I guess Teva Pharmaceutical's (NASDAQ:TEVA) purchase of CoGenesys last year didn't give the company as much expertise in biologics as it was hoping. Yesterday, the generic-drug maker said it's partnering with Lonza to develop generic versions of biologics, called biosimilars, or follow-on biologics. "We had identified biosimilars as a major growth driver for Teva in our long-term strategy," said Teva CEO Shlomo Yanai.

He's right about the opportunity, too. There's big money to be made in making copycat versions of biotech drugs. Even pharmaceutical companies can see that -- both Merck (NYSE:MRK) and Eli Lilly (NYSE:LLY) have said they're interested in getting in on sales of the blockbuster biotech drugs. Here are a few biggies:

Drug

Company

2008 sales through September (in billions)

Rituxan

Genentech (NYSE:DNA), Biogen Idec (NASDAQ:BIIB)

$1.91

Avastin

Genentech

$1.95

Aranesp

Amgen (NASDAQ:AMGN)

$2.43

Enbrel

Wyeth (NYSE:WYE), Amgen

$2.68

Sources: Company earnings releases.

Making them isn't going to be as easy as the generic versions of small-molecule drugs that Teva currently makes, however. Biologics are grown in cells rather than synthesized by chemists, which introduces all kinds of complications into their production.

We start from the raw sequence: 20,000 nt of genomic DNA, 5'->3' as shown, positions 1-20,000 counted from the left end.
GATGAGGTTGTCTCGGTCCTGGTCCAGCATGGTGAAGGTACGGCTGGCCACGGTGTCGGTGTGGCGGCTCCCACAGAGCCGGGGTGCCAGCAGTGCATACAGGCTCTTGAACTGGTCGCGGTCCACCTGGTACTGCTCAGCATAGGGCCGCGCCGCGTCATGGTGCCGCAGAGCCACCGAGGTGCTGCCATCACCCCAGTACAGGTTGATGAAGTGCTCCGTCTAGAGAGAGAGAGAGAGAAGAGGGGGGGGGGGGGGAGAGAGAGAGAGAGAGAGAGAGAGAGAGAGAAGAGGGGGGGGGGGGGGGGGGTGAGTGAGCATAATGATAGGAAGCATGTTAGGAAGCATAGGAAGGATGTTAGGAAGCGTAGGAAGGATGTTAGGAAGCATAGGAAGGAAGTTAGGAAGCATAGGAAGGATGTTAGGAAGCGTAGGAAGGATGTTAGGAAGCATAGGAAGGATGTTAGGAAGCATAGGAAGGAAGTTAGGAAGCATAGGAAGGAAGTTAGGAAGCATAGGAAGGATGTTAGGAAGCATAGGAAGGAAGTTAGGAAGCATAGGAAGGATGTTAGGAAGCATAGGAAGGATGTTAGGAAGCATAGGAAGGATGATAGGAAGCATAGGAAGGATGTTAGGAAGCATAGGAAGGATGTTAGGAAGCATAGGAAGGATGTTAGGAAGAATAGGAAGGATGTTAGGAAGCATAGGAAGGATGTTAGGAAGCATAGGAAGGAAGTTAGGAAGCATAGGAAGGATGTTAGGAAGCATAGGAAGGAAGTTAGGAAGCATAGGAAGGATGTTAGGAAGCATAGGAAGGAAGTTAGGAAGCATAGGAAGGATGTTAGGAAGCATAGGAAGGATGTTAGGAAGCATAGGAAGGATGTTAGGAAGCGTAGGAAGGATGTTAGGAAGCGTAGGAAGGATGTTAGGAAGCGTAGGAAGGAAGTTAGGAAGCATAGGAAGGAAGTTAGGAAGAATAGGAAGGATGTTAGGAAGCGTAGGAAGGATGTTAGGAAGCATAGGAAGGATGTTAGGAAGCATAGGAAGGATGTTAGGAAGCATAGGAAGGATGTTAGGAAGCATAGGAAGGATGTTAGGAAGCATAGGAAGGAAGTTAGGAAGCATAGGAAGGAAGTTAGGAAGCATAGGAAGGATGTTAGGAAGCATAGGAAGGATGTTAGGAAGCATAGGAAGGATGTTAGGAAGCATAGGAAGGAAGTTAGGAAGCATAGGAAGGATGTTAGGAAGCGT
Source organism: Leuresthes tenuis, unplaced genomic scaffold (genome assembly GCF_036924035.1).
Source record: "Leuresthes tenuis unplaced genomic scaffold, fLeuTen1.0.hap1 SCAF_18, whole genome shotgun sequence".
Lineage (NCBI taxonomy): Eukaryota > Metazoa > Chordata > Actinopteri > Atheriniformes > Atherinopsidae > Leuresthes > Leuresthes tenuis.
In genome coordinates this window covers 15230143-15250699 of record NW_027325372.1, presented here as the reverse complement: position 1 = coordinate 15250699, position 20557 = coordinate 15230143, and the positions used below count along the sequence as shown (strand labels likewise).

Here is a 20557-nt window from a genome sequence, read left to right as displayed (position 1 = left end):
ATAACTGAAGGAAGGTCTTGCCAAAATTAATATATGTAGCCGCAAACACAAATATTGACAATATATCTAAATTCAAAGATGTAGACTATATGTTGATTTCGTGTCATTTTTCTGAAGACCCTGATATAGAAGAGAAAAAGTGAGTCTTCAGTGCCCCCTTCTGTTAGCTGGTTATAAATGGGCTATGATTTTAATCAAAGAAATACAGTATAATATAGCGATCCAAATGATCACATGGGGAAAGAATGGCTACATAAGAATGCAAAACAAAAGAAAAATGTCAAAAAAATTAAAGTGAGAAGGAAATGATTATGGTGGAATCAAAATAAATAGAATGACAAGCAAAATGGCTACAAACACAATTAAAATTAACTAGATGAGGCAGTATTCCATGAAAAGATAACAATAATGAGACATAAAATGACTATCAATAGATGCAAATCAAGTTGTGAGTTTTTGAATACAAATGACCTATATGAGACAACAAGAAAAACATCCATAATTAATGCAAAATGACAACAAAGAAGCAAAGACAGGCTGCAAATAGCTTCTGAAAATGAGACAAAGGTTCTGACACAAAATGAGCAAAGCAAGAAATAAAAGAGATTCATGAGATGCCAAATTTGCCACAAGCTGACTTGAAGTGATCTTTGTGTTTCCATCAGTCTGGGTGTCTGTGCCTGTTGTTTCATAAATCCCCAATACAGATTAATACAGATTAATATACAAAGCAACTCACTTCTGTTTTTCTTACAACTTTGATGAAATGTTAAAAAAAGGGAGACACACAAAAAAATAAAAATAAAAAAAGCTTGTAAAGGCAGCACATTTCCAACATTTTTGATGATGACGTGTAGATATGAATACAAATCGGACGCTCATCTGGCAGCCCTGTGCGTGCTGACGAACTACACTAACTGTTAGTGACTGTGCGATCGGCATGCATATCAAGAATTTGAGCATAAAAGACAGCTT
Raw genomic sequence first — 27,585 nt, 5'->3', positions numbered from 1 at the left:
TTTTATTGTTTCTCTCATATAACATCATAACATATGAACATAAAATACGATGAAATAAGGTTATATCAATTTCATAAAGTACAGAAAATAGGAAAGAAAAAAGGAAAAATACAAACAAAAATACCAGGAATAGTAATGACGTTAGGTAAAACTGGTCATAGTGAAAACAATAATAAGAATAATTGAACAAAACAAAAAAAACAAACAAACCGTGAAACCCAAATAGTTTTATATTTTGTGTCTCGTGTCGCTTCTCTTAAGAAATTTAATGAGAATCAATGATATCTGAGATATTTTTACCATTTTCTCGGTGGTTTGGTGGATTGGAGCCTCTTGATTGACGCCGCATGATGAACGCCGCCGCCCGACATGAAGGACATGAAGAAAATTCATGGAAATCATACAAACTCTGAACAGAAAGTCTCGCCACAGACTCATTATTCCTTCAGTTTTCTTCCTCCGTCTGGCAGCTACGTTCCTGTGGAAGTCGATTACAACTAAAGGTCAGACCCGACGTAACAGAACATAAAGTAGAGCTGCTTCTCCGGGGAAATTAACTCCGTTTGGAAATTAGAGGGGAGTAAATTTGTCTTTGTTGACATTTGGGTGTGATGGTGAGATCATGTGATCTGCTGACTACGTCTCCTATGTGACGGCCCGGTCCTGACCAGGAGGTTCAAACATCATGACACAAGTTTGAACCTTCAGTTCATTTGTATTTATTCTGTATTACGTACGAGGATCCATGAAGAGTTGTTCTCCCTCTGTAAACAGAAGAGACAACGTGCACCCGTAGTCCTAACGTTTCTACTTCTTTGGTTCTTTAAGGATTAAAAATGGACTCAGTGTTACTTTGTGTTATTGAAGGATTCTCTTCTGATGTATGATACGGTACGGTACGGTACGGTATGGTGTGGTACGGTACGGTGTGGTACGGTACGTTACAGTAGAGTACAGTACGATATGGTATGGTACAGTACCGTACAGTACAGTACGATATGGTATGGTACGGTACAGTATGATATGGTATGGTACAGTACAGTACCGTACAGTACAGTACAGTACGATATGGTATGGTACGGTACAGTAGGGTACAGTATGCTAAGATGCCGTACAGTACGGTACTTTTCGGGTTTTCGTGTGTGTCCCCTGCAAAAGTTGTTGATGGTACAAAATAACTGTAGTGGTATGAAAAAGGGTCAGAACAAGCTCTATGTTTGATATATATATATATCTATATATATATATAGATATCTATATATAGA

Teva's going to need more than just Lonza's help to get biosimilars on the market in the U.S. It's also going to need the help of Congress, because there's no framework for the FDA to approve these generic drugs at the moment. President Obama has said he is in favor of setting up a system for the FDA to implement, but, with Washington facing bigger problems, it's unclear how quickly that will happen.

But even without a fully developed pathway to develop biosimilars in the U.S., it's smart for companies to get started now. It'll take awhile to set up the manufacturing systems to produce the drugs and they'll be able to sell them in Europe, which already has an approval system in place.

Follow-on biologics might be a boon to the industry, but investors should keep in mind that it's not going to happen overnight.

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Fool contributor Brian Orelli, Ph.D., doesn't own shares of any company mentioned in this article. The Fool has a disclosure policy.